Home>Education>Poll: Mixed reviews for New Jersey’s public school systems

(Photo: Shutterstock).

Poll: Mixed reviews for New Jersey’s public school systems

Public schools get a 53%-41% approval rating

By Ricky Suta, September 14 2023 5:00 am

New Jerseyans have mixed opinions about their local school districts, giving them a narrow 53%-41% approval rating, according to a new Rutgers-Eagleton poll conducted in partnership with Project Ready released today.

The poll comes at a time when school districts have become politically polarized with disputes over sex education curriculum and issues of parental choice.  But the poll was conducted last spring, three months before the New Jersey Board of Education narrowly approved new equity and gender rules.

Approval numbers came with a high degree of partisanship, with Democrats more than twice as likely to say their local school systems were excellent; 27% of Democrats compared to 12% of Republicans and 14%^ of independents.

“New Jersey is known for having some of the best public schools in the country, but it also has some of the most underserved and segregated, so it is no surprise that we have seen mixed views on overall public school performance throughout our 50 years of polling,” said Ashley Koning, the director of the Eagleton Center for Public Interest Polling at Rutgers University.

There wasn’t a noticeable difference between parents and non-parents in the poll results, although parents were a little more likely to say that schools were doing a poor job.

On the issue of school safety, there were signs of partisan and racial divisions.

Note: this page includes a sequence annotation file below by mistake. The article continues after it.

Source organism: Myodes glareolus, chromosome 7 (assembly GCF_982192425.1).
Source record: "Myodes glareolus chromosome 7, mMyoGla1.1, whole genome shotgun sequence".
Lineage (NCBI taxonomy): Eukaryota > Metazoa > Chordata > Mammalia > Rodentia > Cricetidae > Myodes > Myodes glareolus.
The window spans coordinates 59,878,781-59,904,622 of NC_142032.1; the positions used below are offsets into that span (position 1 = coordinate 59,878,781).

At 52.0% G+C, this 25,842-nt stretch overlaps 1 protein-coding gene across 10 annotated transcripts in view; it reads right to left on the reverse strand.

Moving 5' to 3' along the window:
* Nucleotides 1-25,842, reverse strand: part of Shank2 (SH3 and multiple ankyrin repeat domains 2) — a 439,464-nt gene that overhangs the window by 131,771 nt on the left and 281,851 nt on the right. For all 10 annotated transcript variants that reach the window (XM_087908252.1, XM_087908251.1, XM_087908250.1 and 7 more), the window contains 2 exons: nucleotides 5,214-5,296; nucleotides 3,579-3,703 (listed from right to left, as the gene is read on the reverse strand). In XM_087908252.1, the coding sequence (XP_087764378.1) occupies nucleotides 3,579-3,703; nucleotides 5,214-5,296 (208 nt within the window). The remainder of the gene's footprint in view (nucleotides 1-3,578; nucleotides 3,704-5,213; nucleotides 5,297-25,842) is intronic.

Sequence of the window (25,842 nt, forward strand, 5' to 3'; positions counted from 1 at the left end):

While 78% of New Jerseyans feel their schools are very or somewhat safe, just 20% of Black residents ranked schools as very safe.

“While most residents say their schools are safe to some degree, when we look beneath the surface, we see that our education system remains a tale of two cities,” said Shennell McCloud, Project Ready’s chief executive officer.  “When Black and Hispanic residents are more than twice as likely as white residents to say their schools are not safe, we are letting our children down.  Our communities deserve better and must be integral partners in forging solutions, drawing from their wealth of knowledge and experiences.”

The poll found that the biggest safety concerns were guns and school shootings, along with school security measures.   Democrats (31%)  prioritized the former, while Republicans (25%) viewed the latter as the most pressing concern.  Independents were split: 20% said security measures and 18% cited school shootings as the main safety problems affecting schools.

Views on parental notification of students’ gender identities, which Republicans have increasingly focused on, were not included in the poll.

The Rutgers-Eagleton poll had a sample size of 1,002 adults and a margin of error of +/- 3.6%.

Spread the news: